- Posted November 19, 2012 by
Pulmonary Hypertension; The Caregivers Choice
With Pulmonary Hypertension, as with any chronic disorder, the life of the caregiver often revolves around the life of their loved one. Family vacations become what is easiest for us to do, not necessarily what everyone wants to do. Daily chores can be doubled, as the caregiver is doing for themselves as well as for us, and many times the strain of income restrictions can take its toll. PH caregivers are no different in what they do or how they care for their loved ones, but they are often tasked with providing care to a patient that on the surface has no physical anomalies. I know that when I am in a public place, if I need help up stairs, or need assistance sitting and standing; if something is dropped, my caregiver and I will get funny glances from any onlookers. Many people may wonder why my beautiful partner, Karen, or my father, David, are jumping to help me pick up something I have dropped, or why they are helping a 6-foot, 185-pound, and otherwise healthy-looking person get to a seat or up the steps. Many people who see medical equipment; wheelchairs, oxygen tanks, walkers, and the like, understand who the caregiver is and why they are doing what they do. In the case of many PH patients and their caregivers, it is not that obvious.
I don’t need an oxygen tank, yet, and no hoses, cords, or implanted IVs are evident if you are looking at me. For many Pulmonary Hypertension patients, the story is the same. We don’t always have obvious signs. People see a normal person seemingly doting on or jumping at the every need of another healthy individual. What the common bystander probably doesn’t understand is that bending over can cause this healthy person to pass out; that going up stairs can be as taxing on us as running a mile is for you. We look healthy, but things are not always as they seem. For this reason, the life of a PH caregiver can be difficult. On a good day, a PH patient may be as close to “normal” as we can be. We can hit the stairs all right, we feel good, and we want to move. This provides our caregivers a glimpse of what life used to be. They see a life like everyone else has, but their days of normalcy are generally fleeting, and our “new normal” can quickly reappear. The PH caregiver can be easily reminded of what life was like, only to have it taken away again. They are reminded of what used to be; and many times that can be just as bad as having PH.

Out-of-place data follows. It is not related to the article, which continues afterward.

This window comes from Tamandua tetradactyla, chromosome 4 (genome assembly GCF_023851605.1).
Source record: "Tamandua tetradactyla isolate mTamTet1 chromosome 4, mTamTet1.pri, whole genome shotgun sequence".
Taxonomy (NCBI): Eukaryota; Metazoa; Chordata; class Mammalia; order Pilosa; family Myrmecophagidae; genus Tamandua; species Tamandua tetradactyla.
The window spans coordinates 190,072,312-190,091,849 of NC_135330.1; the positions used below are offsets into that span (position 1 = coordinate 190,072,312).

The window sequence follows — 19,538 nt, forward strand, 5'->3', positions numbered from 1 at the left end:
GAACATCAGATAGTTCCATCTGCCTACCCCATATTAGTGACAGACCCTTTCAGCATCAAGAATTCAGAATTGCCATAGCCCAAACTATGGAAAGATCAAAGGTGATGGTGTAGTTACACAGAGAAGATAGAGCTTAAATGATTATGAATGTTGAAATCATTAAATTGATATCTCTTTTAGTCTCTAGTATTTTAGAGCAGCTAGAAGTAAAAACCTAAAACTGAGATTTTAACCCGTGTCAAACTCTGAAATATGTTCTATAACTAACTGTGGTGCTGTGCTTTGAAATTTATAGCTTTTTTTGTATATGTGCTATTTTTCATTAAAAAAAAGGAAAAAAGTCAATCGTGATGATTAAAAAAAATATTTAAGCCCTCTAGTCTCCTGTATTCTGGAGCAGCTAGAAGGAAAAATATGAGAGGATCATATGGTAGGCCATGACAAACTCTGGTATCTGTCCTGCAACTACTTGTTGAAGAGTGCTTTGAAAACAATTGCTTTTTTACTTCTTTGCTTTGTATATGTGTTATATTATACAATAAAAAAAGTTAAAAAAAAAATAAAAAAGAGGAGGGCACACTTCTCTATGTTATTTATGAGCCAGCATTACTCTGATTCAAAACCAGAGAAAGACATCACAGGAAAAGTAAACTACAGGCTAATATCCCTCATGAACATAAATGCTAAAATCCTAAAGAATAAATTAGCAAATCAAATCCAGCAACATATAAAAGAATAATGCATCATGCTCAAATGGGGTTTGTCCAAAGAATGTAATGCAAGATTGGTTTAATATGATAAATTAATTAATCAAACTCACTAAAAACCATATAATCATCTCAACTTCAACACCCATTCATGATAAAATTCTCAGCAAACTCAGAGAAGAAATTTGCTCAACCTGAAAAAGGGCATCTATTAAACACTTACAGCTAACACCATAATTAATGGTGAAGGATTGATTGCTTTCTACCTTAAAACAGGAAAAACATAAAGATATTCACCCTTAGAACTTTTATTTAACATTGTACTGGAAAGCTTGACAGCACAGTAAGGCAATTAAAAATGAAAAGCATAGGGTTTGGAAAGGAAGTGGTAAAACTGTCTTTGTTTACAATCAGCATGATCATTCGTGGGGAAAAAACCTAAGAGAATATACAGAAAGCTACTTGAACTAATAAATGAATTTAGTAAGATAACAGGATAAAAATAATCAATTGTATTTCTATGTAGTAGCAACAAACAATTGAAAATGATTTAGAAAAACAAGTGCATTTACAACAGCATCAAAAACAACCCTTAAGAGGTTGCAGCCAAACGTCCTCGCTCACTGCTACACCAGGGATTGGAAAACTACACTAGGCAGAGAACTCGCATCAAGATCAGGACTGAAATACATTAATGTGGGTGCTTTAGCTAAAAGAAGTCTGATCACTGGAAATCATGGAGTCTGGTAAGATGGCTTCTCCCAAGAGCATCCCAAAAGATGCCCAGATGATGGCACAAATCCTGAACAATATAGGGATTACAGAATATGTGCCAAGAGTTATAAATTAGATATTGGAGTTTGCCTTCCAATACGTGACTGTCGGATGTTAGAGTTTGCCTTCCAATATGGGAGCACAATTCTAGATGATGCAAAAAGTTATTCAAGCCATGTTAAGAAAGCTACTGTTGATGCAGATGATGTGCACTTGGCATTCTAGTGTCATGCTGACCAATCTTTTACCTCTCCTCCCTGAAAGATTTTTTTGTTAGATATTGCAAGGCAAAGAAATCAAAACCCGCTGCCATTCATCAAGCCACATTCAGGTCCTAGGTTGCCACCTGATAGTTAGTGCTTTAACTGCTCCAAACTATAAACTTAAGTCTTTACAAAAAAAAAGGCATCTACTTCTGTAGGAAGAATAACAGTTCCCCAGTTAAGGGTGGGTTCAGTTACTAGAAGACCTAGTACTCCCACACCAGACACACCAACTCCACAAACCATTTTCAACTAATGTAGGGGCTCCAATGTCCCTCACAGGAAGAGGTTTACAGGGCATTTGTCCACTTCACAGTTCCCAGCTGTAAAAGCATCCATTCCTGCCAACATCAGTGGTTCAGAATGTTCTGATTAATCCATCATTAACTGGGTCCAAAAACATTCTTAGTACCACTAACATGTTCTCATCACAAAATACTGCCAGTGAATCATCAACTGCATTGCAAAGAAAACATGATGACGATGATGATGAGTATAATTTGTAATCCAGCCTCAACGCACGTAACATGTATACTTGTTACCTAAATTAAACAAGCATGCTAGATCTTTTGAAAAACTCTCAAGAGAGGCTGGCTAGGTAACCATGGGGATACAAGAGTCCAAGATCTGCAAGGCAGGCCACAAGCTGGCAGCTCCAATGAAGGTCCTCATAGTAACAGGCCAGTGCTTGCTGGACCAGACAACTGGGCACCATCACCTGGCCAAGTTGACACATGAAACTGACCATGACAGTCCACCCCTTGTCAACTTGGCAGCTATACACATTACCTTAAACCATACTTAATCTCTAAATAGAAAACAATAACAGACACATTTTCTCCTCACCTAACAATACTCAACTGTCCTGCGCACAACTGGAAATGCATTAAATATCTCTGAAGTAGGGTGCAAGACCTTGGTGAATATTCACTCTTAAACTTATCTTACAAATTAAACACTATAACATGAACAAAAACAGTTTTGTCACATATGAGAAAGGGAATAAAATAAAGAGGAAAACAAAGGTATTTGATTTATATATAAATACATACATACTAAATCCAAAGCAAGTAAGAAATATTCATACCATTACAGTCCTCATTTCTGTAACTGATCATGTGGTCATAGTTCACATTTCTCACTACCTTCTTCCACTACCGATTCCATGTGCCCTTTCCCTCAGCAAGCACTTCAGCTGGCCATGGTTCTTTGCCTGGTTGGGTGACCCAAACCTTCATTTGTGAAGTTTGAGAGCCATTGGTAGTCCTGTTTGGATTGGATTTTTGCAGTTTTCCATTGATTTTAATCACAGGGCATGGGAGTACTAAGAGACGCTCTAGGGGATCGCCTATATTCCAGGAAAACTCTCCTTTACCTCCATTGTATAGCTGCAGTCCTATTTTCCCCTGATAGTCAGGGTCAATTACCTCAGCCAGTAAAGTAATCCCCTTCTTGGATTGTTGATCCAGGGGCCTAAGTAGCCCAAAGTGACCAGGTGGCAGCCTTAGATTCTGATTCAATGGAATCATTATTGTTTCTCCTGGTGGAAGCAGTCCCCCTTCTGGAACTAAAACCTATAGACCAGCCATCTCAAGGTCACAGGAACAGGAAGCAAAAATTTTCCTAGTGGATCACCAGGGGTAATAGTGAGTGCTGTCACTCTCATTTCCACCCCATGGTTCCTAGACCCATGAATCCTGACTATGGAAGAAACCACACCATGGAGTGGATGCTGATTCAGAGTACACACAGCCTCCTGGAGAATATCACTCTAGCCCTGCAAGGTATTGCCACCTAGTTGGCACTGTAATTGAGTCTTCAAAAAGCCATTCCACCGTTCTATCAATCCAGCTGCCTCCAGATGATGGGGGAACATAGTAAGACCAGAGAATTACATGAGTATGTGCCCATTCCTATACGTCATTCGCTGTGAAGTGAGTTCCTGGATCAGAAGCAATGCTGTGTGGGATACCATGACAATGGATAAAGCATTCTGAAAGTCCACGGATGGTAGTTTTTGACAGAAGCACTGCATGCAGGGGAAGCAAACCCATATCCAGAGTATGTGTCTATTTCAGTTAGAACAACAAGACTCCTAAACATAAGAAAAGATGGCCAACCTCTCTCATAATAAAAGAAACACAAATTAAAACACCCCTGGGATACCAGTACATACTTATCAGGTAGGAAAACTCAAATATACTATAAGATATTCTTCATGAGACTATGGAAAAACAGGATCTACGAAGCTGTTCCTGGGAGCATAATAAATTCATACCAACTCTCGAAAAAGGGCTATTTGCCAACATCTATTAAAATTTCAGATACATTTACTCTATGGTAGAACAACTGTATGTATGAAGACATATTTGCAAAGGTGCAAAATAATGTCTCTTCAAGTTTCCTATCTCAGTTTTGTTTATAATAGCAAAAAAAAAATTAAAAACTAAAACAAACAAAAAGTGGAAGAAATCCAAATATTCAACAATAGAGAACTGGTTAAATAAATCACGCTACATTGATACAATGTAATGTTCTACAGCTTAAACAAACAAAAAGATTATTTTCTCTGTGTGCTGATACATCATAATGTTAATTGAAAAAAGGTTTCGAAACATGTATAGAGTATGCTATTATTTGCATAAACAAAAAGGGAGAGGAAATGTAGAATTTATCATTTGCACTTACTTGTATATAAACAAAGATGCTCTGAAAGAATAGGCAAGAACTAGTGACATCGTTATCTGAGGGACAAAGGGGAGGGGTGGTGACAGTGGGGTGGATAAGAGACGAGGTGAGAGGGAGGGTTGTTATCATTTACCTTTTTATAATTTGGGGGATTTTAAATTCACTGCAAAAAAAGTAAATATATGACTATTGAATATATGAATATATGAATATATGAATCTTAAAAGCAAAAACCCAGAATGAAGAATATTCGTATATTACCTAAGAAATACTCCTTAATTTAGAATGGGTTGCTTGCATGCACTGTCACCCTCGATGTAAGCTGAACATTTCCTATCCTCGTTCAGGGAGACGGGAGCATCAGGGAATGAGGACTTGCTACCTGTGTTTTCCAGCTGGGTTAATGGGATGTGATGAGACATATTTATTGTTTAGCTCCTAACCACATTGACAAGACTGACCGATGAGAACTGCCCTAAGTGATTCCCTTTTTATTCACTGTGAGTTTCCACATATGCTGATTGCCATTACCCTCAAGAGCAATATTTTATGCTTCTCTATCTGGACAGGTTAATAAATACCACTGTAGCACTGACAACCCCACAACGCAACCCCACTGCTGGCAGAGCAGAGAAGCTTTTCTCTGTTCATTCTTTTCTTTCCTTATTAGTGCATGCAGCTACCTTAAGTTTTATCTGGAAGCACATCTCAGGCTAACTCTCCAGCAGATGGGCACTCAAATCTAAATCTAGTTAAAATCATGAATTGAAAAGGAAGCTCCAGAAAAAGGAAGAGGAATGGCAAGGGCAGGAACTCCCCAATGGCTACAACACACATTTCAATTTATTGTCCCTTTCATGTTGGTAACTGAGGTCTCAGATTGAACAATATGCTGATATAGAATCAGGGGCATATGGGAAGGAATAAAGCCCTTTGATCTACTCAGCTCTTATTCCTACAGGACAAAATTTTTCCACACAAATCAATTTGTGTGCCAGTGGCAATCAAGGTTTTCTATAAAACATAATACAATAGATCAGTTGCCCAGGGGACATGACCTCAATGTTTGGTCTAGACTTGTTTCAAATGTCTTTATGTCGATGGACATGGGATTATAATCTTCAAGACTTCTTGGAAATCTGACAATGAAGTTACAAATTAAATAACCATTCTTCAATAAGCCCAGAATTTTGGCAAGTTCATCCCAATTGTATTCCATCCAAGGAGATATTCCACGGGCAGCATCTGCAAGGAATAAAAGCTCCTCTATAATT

I know my caregivers, Karen and David, have walked through hell for me. When presented with a chance to walk away and return to a “normal life” neither budged, and both live this life with an energy even I cannot fathom. Even when people wonder why Karen needs to help me up the stairs, or steadies me if I get light-headed at the store; when people stare at my father, David, as he dives for something I have dropped, neither blinks. They see the good days, they see the bad days. They get a taste of how life used to be, knowing that tomorrow may be even worse than “normal.” They choose to live with PH, where I have no choice. They choose to live with the odd looks that come with helping a so-called “healthy” person up or down the stairs, they choose to take on any criticism for it. The stress on a PH caregiver can be extreme, just as it is with being a caregiver for many disorders; but oftentimes stress for the PH caregiver can come from unexpected places. I am thankful for my PH caregivers, and it is why I feel the need to make people more aware of Pulmonary Hypertension. Just because someone “looks” healthy does not mean that they are. With proper awareness of this disease, we can lessen some of the stress on these amazing people who choose to make PH a part of their lives through caring for their loved ones.
I know my life as I knew it, is no more. I am the epicenter of the explosion. Everything has changed, everything has to change.The caregiver is the next closest person to ground zero for this blast. The caregiver lives with the devastation of this disease, but they can still see how life used to be. They see the good days that are reminders of how life was, only to be left with the reality of how life is now. A motivating force for them is hope, hope that one day there may be a return to what was, but they also know that when a patient has a good day, that a bad day will normally follow. For every up there is a down. I am rewriting my life because of Pulmonary Hypertension.